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THE BUSINESS OF WELDING

THE ABCS OF ACORN BY IAN CAMPBELL

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n the past I’ve alluded to work that was being undertaken at the CWB Group to address some of the issues around welder training and recruiting. As some of you may have noticed, this work—in the form of the CWB Institute’s Acorn—has now been officially released. So you might be asking: what is Acorn and what does it do for industry?

A IS FOR ACTION Acorn is training content and support systems that provide a solution for schools and industry that are looking to train, test, reward and recruit welding professionals at a consistent and uniform national level. Acorn is about setting an industry-driven benchmark with regards to training, and then backing it up with the tools and content educators need to deliver to that (or hopefully higher) level. It turns out that this dovetails nicely with proposed updates to the Red Seal Welder—a program we strongly support. Everyone is a partner with respect to trade education, so Acorn is fully vendor neutral, constant in delivery and format, and fully modular. It can be easily adopted into existing educational programs, or used to create new ones to service growing demand. At a basic level Acorn is comprised of two major functions: providing training resources to educators, and providing uniform skills assessments to industry. To ensure consistency and uniform quality, these are managed at the national level by CWB. So, you might ask why CWB is doing all this. Well, CWB is willing www.canadianmetalworking.com

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to make the investment and it has the resources to make it happen quickly and to a very high standard. It’s also worth pointing out that CWB is the only nationally-mandated welding body, both from a membership and regulatory perspective. One could argue they should have been doing this work years ago. Turns out they did, but it was back in the 30’s, then again in the 60’s… And we all know how much has changed since then. The reality is it’s easy to talk, make lists, have meetings, and make proposals—the hard (and expensive) part is the actual development and implementation. Ask an educator and you will find out that the funding for initiatives the size of Acorn is very hard to find, which means real largescale change can take forever.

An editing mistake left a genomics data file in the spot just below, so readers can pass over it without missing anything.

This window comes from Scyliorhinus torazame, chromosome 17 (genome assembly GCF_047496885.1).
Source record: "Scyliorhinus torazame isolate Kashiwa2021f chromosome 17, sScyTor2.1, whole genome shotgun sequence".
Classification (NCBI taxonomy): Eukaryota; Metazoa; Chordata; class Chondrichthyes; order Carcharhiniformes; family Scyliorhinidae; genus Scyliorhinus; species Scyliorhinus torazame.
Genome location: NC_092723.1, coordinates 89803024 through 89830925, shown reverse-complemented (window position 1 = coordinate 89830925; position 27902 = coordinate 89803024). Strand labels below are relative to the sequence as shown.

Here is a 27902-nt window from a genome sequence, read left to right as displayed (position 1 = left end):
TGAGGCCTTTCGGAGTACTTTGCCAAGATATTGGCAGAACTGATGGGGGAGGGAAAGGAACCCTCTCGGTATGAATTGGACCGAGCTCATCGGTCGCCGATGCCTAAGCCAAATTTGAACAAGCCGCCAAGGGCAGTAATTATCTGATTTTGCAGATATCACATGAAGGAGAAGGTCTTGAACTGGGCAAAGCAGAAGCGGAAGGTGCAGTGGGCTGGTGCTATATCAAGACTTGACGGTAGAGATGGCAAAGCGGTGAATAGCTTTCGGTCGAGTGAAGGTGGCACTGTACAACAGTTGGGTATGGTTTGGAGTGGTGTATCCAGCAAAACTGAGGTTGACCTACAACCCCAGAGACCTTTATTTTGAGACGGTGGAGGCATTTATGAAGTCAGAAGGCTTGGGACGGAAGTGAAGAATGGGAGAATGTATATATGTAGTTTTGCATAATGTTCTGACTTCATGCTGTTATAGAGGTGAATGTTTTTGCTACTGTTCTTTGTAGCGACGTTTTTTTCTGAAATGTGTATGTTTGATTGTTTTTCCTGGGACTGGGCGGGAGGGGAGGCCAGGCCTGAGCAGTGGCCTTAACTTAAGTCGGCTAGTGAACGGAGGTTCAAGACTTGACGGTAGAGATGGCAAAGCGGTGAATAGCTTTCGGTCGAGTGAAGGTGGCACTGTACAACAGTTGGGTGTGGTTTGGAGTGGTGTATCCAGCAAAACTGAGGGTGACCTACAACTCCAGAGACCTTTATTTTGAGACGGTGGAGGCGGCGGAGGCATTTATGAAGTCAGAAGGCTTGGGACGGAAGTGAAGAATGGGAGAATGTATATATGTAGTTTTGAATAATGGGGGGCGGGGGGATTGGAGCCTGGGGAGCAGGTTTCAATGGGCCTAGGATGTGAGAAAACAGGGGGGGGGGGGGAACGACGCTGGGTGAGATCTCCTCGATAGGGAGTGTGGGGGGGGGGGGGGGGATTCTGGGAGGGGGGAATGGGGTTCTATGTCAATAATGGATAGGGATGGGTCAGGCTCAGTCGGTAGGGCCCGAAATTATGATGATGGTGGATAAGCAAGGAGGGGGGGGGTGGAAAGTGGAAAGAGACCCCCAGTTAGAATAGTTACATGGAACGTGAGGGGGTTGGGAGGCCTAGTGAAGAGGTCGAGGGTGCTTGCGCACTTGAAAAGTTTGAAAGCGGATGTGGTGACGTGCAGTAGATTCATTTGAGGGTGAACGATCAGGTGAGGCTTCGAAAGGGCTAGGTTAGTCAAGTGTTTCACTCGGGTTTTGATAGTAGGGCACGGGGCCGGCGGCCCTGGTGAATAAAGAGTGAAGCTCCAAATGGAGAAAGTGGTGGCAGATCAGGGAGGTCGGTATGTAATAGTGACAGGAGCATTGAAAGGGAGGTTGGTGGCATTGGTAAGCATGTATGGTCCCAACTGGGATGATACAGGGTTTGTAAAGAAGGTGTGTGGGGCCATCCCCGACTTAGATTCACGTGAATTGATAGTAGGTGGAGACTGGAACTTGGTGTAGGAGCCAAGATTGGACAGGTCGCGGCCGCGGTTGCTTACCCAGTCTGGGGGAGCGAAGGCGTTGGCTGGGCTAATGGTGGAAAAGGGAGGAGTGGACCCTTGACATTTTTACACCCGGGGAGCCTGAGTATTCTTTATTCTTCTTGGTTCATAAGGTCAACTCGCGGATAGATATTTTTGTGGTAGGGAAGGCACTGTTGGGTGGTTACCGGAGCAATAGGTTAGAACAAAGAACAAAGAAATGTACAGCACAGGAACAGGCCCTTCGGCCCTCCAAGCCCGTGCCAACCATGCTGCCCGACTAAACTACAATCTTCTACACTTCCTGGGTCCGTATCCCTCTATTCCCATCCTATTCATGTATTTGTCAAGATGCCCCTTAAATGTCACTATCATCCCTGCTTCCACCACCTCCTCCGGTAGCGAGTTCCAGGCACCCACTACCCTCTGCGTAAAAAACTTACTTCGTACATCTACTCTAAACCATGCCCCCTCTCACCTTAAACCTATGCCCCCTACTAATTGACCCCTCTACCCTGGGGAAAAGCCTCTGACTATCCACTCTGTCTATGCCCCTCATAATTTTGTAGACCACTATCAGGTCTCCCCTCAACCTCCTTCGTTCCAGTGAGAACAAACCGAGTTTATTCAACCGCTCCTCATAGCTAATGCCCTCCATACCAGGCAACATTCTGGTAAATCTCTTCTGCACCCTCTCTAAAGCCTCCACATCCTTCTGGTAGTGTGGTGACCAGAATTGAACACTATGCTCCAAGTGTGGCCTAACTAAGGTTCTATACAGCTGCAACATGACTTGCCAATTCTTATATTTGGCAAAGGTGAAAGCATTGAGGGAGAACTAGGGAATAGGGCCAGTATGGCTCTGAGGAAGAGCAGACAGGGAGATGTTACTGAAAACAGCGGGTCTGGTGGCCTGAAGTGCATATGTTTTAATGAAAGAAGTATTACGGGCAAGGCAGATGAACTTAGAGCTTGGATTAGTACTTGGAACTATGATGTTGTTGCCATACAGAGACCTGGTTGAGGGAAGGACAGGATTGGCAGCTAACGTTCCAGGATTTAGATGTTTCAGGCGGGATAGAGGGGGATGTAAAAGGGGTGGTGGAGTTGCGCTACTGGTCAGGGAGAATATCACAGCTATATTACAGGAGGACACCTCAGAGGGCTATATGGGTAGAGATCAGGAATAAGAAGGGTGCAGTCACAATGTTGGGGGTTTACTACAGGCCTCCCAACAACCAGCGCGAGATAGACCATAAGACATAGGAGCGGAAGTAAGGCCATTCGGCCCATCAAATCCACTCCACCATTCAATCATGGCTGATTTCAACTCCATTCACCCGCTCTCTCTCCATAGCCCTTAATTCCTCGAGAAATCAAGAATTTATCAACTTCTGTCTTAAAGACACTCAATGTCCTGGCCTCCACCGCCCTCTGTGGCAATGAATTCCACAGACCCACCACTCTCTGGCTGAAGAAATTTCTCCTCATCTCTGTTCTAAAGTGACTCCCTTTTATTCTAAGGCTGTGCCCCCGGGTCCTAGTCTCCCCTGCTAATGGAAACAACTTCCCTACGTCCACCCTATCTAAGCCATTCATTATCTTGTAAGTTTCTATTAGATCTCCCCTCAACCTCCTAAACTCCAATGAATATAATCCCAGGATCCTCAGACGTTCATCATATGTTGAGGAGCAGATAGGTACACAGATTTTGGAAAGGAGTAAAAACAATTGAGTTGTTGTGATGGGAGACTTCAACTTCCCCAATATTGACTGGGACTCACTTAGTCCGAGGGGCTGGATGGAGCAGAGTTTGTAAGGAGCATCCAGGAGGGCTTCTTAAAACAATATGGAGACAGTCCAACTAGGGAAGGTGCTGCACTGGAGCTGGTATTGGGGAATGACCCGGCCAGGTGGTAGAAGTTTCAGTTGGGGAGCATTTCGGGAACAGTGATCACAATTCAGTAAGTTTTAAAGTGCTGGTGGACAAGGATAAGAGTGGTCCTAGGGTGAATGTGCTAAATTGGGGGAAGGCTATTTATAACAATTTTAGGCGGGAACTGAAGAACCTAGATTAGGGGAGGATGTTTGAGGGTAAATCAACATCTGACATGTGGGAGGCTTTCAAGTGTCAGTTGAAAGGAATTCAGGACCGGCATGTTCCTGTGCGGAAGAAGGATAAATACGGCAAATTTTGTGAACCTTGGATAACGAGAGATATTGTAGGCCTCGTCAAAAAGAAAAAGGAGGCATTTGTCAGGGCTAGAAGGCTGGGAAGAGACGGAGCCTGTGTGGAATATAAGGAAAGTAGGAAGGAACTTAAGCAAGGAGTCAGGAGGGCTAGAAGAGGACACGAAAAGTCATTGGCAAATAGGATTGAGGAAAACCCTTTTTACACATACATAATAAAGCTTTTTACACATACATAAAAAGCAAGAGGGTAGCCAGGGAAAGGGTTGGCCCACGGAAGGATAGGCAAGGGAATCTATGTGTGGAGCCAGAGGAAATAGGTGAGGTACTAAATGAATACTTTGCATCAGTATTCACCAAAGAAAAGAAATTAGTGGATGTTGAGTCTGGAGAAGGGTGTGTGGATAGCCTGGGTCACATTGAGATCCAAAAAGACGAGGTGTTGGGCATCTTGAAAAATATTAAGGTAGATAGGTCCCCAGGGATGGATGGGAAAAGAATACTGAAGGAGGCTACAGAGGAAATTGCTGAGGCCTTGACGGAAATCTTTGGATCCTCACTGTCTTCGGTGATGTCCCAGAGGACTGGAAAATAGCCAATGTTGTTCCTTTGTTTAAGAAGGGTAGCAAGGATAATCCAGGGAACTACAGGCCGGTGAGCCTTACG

B IS FOR BIG So how big is Acorn? In short: very big. It covers six career streams (welder, metal fabricator, welding supervisor, welding inspector, NDE technician and welding engineer) covered off through 90-plus individual courses, which can be delivered at three different skill levels, all of which can be presented to students through today’s common education channels (online, hybrid, in-shop and classroom). This is supported by hundreds of standardized tests, practical exercises and national assessments. Further, Acorn provides a national skill matching and recruiting portal with industry-endorsed credentials. This means that CWB has taken the guesswork out of training and hiring. If a candidate has been through an Acorn program, he or she will have been measured to national standards and awarded credentials based on actual demonstrated skills. Need a specific skill? You can now search for your ideal candidate through the portal (AcornConnect).

Need a specific industry competency assessment developed and delivered? Acorn can support that too, as well as matching credentials, and have it delivered nation-wide. Simply put, as a hiring manager your training needs, your credentials, your future employees can all be accommodated with Acorn. But to be fair, this is not just about employers. Acorn educators and students will also obviously benefit. A lot of work has gone into making sure all content is written for the needs of current learners in a modern learning environment. This means having learning content on-line and in-class as well as in-shop, supported by in-hand learning on their mobile devices. It also means making content engaging and “sticky” through extensive use of video, augmented reality and illustrations—with the focus on supporting “visual learning.” As we all know, a picture is worth a thousand words, as are hands-on learning exercises, of which there are thousands within Acorn.

C IS FOR COST One last thing worth noting about Acorn, it’s very low cost. Actually, it’s free to all publicly-funded Canadian high schools, and the post-secondary licensing costs are heavily subsidized by the CWB Group. Why is CWB doing this? Action is needed now, or we will be in big trouble in a few years. Want to find out more about Acorn? Visit the website at www.cwbgroup. org/acorn. As mentioned earlier, with Acorn everyone is a partner, and regardless of your place in the industry there’s something for you to benefit from and contribute to. Ian Campbell is director of marketing and new product development with CWB. AUGUST 2015 | 25

15-07-17 1:40 PM

Profile for Annex Business Media

06cmw august2015 de  

Canadian Metalworking is one of Canada’s largest industrial magazines and also one of its oldest, publishing continuously since 1905. Canadi...

06cmw august2015 de  

Canadian Metalworking is one of Canada’s largest industrial magazines and also one of its oldest, publishing continuously since 1905. Canadi...